Scaffolding is “an instructional strategy to provide students with a framework that guides and supports their learning” (Sardo & Sindelar, 2019). Strong scaffolding is essential for authentic assessments, as learners may still be developing the necessary skills for completing the tasks. The goal of scaffolding is not to make learners dependent upon this guidance, but to help them build their own abilities and work independently. Tailor scaffolding to what the learners most need and gradually reduce the supports as they progress through the assessment.

Here are a few scaffolding strategies to consider for your online authentic assessments (adapted from Sardo & Sinclair, 2019):

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In this video from Griffith University in Australia, Professor Popi Sotiriadou discusses the positive impacts of a scaffolded assessment approach in her second-year sports management course.

If your scaffolding strategy includes breaking the assessment into smaller deliverables, distribute the weight of each graded deliverable fairly. Consider the amount of work required, the learners’ proficiency levels, and the overall contribution towards the learning goal. Avoid assigning heavy weights to early drafts and remember that not all deliverables need to be graded. Keep your learners’ workload in mind, both in your course and overall, and do not assign more deliverables than necessary to support the main task.

Create opportunities for formative feedback throughout the assessment. Be deliberate about when and how to provide this feedback and include it in your scaffolding strategy. Feedback can come from instructors, other learners, or take the form of self-reflection. It can be written or verbal, formal or informal. Module 4 discusses feedback strategies for online authentic and alternative assessments.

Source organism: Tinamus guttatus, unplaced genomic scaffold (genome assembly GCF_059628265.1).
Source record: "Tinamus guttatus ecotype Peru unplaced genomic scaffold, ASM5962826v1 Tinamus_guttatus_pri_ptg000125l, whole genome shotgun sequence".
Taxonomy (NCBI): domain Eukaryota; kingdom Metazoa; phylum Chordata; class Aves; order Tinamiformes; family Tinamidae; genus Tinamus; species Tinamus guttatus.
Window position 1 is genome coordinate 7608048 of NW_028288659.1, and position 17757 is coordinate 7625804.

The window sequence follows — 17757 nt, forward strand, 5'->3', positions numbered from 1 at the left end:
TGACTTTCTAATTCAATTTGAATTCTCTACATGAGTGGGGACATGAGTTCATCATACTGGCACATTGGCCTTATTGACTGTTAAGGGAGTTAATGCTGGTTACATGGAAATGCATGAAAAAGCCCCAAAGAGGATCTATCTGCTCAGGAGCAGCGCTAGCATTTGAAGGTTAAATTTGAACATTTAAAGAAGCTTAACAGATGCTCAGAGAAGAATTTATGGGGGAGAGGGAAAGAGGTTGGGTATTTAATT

Read through the scenario. Use the arrows to navigate between slides.


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Use the Authentic Assessment Planning Worksheet to help you design your authentic assessments.

Download Worksheet [DOC]

Considerations and Challenges

Implementing a fully authentic assessment in your course raises a number of valid concerns (Lombardi, 2008). While there is no single solution for addressing these challenges, you may find the following strategies useful.



Use the Authentic Assessment Planning Worksheet (DOC) to map out an authentic assessment for one of your online courses. Begin with the learning outcomes and follow the four steps described in this module to sketch out the assessment design. Consult with your institution’s teaching and learning centre specialists for feedback on your proposed assessment.

Coming Full Circle

The assessment cycle

Click on the “+” icons to reveal more information.

Adapted from (University of Northern Iowa, n.d.)


After you implement the authentic or alternative assessment, take time to reflect on the results. Were the learners able to meet performance expectations? On what portions of the assessment did they excel? On what portions did they struggle? Include your learners as partners in this process and gather their feedback. An online discussion forum, Padlet, or brief LMS quiz are convenient tools for collecting learner perceptions.

When determining the assessment effectiveness, identify any valuable attributes that you cannot measure with a rubric through observations and conversations with learners. For example, how important was the assessment to their aspirations? What were they able to accomplish? How did it help them develop? Keep in mind the core learning outcomes discussed in Module 1 as you frame these questions.

Use this feedback to improve upon future assessments. Revisit your authentic or alternative assessment and make adjustments for next time. Remember, good assessment design is a key contributing factor to learner success.


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Rethinking Assessment Strategies for Online Learning Copyright © 2022 by Seneca College; Durham College; Algonquin College; and University of Ottawa is licensed under a Creative Commons Attribution-NonCommercial-ShareAlike 4.0 International License, except where otherwise noted.